horse electrolytes


horse electrolytesWhat Are Electrolytes For Horses?
How Do Electrolytes Work?
What Are The Signs of Dehydration?
When To Feed Electrolytes?
Why Choose Sugar & Filler Free Electrolytes?


Providing your horse with the essential electrolytes in the proper ratios, can result in better performance by improving power and stamina.

Electrolytes include the following minerals:

  • Sodium (Na)
  • Chloride (Cl)
  • Potassium (K)
  • Magnesium (Mg)
  • Calcium (Ca)

They are all essential in maintaining the right amount of fluid in and around your horse’s cells.


Electrolytes are involved in key roles throughout the horse’s body.
Regulating heartbeat, muscle contraction, nerve pulse transmission and digestion are all assisted by the electrochemical processes of electrolytes.
They also help to move fluids in and out of cells and aid in nutrient absorption. Without electrolytes, water cannot be properly retained and utilised by the horse’s body.
Horses naturally lose electrolytes through sweating, urine, and faeces, but gain them (in particular Potassium) by consuming grass, hay, and/or feed. The exceptions are sodium and chloride, which should always be provided in the form of salt added to the horse’s daily feed. (5-10g/100kg bodyweight daily)


It is critical to ensure electrolyte levels are at sufficient levels, if unbalanced or depleted, cell function in the muscles, gut, and heart will slow and in extreme conditions possibly shut down. Signs of severe dehydration are: uncoordinated muscle contraction, trembling, unsteady gait and muscle weakness. The horse may even lose interest in drinking as the physiological trigger that tells a horse to drink can also be impaired when dehydrated.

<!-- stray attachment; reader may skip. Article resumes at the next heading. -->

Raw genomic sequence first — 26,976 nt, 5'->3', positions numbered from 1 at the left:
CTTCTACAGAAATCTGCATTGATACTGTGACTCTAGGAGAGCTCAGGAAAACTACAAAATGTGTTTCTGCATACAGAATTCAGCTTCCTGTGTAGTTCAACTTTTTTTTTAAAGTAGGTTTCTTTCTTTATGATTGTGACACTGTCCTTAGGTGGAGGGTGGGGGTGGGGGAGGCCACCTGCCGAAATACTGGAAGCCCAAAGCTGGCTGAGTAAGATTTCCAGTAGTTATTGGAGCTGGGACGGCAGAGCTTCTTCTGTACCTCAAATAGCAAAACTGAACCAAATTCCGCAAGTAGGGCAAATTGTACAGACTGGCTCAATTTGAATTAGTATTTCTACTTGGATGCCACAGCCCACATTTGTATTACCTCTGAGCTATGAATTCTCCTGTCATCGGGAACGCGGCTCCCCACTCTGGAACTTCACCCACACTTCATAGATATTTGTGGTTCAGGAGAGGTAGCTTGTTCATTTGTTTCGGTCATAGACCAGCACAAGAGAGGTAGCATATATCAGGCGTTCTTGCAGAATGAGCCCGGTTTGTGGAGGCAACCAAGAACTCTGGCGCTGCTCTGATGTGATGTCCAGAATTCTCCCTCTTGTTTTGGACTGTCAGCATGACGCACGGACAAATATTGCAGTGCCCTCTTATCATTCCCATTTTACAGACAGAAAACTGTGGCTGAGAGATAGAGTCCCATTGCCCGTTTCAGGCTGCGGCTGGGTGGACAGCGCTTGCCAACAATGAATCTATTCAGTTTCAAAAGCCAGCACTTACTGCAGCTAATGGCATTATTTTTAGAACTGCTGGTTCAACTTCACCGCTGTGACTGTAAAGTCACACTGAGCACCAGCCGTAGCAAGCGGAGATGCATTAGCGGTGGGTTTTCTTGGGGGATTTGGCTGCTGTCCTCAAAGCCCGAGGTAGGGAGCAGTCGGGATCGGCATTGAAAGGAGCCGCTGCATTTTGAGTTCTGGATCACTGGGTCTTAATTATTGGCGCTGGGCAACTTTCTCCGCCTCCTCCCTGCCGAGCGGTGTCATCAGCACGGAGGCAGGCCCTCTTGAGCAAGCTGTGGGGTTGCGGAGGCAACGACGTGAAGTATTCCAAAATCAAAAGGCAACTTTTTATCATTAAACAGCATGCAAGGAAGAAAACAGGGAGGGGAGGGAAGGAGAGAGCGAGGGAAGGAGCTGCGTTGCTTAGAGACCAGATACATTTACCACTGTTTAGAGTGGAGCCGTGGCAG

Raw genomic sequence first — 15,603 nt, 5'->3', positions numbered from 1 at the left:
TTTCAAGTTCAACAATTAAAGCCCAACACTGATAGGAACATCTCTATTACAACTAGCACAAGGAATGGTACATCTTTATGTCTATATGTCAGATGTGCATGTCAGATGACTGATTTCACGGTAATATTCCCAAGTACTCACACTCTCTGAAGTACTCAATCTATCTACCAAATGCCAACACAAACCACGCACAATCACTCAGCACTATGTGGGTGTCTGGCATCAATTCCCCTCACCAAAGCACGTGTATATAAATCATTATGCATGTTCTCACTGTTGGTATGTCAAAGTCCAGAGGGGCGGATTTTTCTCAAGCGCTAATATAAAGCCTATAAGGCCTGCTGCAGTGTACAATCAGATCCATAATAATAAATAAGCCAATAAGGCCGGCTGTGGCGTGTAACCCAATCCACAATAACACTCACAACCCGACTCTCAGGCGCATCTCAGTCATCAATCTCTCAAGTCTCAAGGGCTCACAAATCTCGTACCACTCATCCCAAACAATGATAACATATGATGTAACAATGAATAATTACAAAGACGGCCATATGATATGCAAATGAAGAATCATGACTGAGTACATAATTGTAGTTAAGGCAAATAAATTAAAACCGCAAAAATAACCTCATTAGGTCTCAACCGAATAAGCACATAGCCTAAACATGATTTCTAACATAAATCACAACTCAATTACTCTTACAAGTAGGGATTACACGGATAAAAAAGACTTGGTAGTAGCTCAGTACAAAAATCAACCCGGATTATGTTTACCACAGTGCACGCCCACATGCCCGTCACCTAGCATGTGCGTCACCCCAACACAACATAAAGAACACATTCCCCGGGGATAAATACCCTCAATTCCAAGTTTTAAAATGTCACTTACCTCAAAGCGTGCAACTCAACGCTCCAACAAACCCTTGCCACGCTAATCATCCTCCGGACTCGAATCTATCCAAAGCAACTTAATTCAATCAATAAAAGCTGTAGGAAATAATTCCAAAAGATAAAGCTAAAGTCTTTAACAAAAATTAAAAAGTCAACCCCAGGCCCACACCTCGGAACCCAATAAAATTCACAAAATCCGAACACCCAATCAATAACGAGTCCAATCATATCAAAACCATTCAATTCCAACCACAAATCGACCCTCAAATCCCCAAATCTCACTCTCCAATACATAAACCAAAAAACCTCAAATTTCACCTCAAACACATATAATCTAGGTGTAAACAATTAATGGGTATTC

The key is balance, a horse that lightly sweats only requires salt to top up the sodium and chloride levels that are not at sufficient levels in the diet. Potassium supplementation is not required as it is abundant in hay and pasture.
Horses who sweat for prolonged periods should be supplemented electrolytes, as large amounts of sodium, potassium and chloride are lost. Potassium loss is approximately half as much as sodium, chloride loss is twice as much as sodium.


One thing to keep in mind is that not all electrolyte supplements are created equal. Many contain sugar and other fillers, which aren’t desirable – especially for horses with insulin resistance and other metabolic conditions.
Sugar is not required for optimal electrolyte absorption and may excessively dilute the more valuable ingredients needed.
A horse does not require extra sugar or fillers especially when dehydrated, as they convert digestible fibre inside their body into glucose, glycogen and fat with the help of their beneficial gut microbes.

By providing your horse the necessary electrolytes lost in sweat from a quality product e.g CEN Complete Electrolyte, this will ensure they have the necessary elements available to improve power, stamina and perform to their potential.

Please contact us if you need guidance to balance the nutrient profile of your horse’s diet.

Written by Bryan Meggitt (BMedSc. PGCrtMedSc.)
Biochemist / Senior Scientist and Co-founder of CEN Horse Nutrition

Bryan is passionate about improving equine health through nutrition according to science & nature.

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